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  • "“What's the inference about giving up liberty?”

    The question was straightforward, unambiguous and explicit, no inference made.

    “Several million lives later the Germans practically control us anyway through the common market laws”

    No they don’t, you don’t seem to understand the workings of a democratic parliament?

    “if WW1 had not been allowed to get where it did then there would have been no bloated eurocrat brigade.”

    At least, if you’re going to comment, have the decency to do a little reading on the subject; England only declared war on the Austro-Hungarians when they had invaded Belgium and Luxembourg, before marching on France and Serbia.

    “As for the euthanasia bit (black etc) that was Hitler's regime in WW2 which would most likely not have happened if WW1 had been headed off or handled differently.”

    By “handled differently” do you mean we should have capitulated or joined them? Diplomacy doesn’t work when they’ve already invaded."
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New £2 coin 'glorifies war' and does not honour WW1 dead, says Green Party leader

New £2 coin 'glorifies war' and does not honour WW1 dead, says Green Party leader

The new £2 coin featuring the First World War military leader Lord Kitchener has been condemned as 'jingoistic' by critics (3353569)

Green Party district councillor and European candidate Molly Scott-Cato, who believes the new £2 coin 'glorifies war' (3353573)

The iconic 'Your country needsYOU' recruitment poster which persuaded so many young men to sign up to fight on the battlefields of the First World War (3353571)

First published in News
Last updated
Stroud News and Journal: Photograph of the Author by , SNJ reporter for Stonehouse and Chalford. Twitter @ChrisWarneSNJ

A NEW £2 coin launched to commemorate the start of the First World War has been criticised by a prominent Green Party politician because it bears the iconic image of Lord Kitchener who appeared on the famous ‘Your Country Needs YOU’ army recruitment posters.

Dr Molly Scott-Cato, who leads the Green group on Stroud District Council and is the party’s lead candidate for the south west region in European elections later this year, believes the coin ‘glorifies war’.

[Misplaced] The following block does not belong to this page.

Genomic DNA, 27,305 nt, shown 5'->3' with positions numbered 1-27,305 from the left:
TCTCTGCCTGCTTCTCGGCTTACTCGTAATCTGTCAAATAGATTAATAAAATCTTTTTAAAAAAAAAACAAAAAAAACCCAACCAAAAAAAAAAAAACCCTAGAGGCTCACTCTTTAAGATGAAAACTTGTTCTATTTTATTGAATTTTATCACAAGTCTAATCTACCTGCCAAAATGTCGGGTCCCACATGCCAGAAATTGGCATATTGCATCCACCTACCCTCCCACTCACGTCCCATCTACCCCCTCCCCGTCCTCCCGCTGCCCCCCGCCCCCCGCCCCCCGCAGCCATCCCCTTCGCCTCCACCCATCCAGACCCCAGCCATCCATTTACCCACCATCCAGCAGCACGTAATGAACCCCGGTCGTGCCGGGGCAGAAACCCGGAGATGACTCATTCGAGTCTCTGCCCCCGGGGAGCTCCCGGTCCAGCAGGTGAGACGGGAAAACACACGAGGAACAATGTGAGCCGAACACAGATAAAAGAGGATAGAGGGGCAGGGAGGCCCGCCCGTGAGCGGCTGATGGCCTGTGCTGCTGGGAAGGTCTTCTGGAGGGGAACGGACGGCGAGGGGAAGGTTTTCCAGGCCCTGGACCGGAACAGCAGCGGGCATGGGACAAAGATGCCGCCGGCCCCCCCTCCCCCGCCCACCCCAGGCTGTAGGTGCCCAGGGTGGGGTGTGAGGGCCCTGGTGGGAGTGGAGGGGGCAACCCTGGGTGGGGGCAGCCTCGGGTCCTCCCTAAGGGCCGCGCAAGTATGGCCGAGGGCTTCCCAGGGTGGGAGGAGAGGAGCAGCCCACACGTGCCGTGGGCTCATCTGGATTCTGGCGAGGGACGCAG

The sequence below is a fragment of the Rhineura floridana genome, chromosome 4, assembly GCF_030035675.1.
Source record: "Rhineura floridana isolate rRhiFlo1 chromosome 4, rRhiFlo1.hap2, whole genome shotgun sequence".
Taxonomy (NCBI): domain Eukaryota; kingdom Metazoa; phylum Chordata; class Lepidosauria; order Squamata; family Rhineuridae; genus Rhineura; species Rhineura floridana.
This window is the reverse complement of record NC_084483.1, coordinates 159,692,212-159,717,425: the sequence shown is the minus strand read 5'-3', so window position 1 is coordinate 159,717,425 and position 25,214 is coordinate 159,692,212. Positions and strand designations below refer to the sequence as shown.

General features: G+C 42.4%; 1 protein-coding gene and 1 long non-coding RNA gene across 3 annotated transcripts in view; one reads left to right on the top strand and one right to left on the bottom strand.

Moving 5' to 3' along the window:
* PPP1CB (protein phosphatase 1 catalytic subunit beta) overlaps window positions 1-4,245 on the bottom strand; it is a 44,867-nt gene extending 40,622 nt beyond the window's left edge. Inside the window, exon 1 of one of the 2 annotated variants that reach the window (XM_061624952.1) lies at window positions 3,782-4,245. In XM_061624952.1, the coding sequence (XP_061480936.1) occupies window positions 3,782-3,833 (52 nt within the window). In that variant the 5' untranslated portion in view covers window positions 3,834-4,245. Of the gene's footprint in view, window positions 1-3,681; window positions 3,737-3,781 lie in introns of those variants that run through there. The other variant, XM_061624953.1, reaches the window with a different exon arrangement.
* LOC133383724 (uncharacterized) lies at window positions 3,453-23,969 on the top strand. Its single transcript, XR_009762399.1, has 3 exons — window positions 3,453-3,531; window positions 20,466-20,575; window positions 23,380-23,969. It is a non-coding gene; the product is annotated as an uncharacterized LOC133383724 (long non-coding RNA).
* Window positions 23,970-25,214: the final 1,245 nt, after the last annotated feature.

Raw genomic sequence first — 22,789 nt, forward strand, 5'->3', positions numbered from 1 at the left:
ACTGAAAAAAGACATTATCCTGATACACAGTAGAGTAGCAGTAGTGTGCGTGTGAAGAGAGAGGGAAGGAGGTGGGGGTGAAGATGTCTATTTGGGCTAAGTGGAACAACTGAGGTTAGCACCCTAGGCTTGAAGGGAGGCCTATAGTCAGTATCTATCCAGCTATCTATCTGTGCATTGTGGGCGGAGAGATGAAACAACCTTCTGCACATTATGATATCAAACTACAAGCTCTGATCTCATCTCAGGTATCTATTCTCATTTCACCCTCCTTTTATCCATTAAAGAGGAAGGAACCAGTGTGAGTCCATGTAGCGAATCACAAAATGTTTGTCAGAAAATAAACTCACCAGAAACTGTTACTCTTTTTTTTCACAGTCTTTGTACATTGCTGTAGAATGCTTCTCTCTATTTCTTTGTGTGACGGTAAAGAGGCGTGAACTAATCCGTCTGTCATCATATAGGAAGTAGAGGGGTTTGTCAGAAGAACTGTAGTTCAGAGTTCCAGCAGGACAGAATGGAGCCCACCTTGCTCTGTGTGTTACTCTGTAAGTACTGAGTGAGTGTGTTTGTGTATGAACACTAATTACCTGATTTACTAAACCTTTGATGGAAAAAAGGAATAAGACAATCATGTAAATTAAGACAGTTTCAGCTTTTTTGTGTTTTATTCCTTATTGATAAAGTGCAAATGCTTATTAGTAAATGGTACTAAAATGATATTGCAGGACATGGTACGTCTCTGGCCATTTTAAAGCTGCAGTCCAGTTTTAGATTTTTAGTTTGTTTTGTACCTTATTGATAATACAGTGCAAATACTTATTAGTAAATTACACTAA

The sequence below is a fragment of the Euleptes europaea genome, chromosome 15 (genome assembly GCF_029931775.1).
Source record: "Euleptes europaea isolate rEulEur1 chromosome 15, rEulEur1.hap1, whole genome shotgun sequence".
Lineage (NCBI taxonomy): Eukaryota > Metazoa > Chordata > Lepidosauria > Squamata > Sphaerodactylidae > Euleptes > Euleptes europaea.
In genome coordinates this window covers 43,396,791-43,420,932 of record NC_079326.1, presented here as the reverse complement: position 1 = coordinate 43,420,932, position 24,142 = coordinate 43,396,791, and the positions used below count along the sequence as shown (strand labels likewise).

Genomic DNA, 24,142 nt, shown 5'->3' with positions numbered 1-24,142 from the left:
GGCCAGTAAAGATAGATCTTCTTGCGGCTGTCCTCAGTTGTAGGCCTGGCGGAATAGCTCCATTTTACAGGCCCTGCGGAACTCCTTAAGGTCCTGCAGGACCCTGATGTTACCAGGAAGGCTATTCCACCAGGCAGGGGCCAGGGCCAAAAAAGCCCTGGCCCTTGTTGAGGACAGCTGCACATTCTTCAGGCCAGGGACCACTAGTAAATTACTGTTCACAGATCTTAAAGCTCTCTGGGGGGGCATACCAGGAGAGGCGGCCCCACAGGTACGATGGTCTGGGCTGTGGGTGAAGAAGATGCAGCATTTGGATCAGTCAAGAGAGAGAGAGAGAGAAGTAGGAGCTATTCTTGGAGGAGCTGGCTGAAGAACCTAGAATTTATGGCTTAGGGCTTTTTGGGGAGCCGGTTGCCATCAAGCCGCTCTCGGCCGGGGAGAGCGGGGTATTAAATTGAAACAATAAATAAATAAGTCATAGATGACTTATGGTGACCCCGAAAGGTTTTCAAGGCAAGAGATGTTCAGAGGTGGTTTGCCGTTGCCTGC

The district councilor is calling for the coin to be withdrawn and replaced with a design that instead ‘honours peace’ and ‘truly commemorates those who died and suffered’ in the conflict.

Commissioned, produced and sold by the Royal Mint, the coin is the first of a special collection to mark the anniversary of the Great War, which claimed almost a million British lives.

The poster featuring the former War Minister formed part of a military recruitment drive, which enticed more than 2.5 million young men to sign up for the army between 1914 and 1915.

According to the UK coin-maker the new design is ‘instantly recognisable’ and a ‘fitting tribute’ to those who died.

But the choice of Lord Kitchener has proved controversial, provoking a backlash on social media, with some members of the public decrying the new £2 piece as ‘jingoistic’.

One Twitter user said it was ‘shameful’ to glorify a military leader rather than honour the deaths of ordinary soldiers, while others suggested the image of a poppy would have been more appropriate.

Cllr Molly Scott-Cato, who is her party’s national spokesperson on economic affairs, said: “While we recognise the huge sacrifices made by ordinary men and women during the First World War at home and abroad, I am clear that 2014 should be about remembering the monumental folly of war.

“Kitchener is a reminder of the days of industrial warfare and of the military and political leaders who made huge blunders costing millions of lives.”

She added: “We need to recognise how our recent involvement in wars, particularly the Iraq War, has added to global tensions and fuelled the fire of terrorism in the Middle East, as we see today in the suffering of ordinary citizens in Fallujah.

“We need to use the 1914 centenary to focus attention on the futility and 'the pity of War' as described by the great WW1 poet, Wilfred Owen."

The Royal Mint, however, says the coin “remembers one of the most significant moments in British history with a design that recalls the spirit, and with hindsight, the poignancy, of the rush to enlist encouraged by Lord Kitchener.”

In a statement, it said the design had been “selected to mark the 100th anniversary of the start of the First World War because it has come to be so strongly associated with the outbreak of the war.”

Furthermore, it added: “The launch of every new coin must go through a rigorous planning and design selection process governed by an independent panel, known as The Royal Mint Advisory Committee (RMAC).

“The RMAC is an advisory non-departmental public body of HM Treasury comprising history, art and design specialists, and is responsible for ensuring that the coin that reaches the public meets the highest standards of quality and artistic merit, and is worthy of its national theme.”

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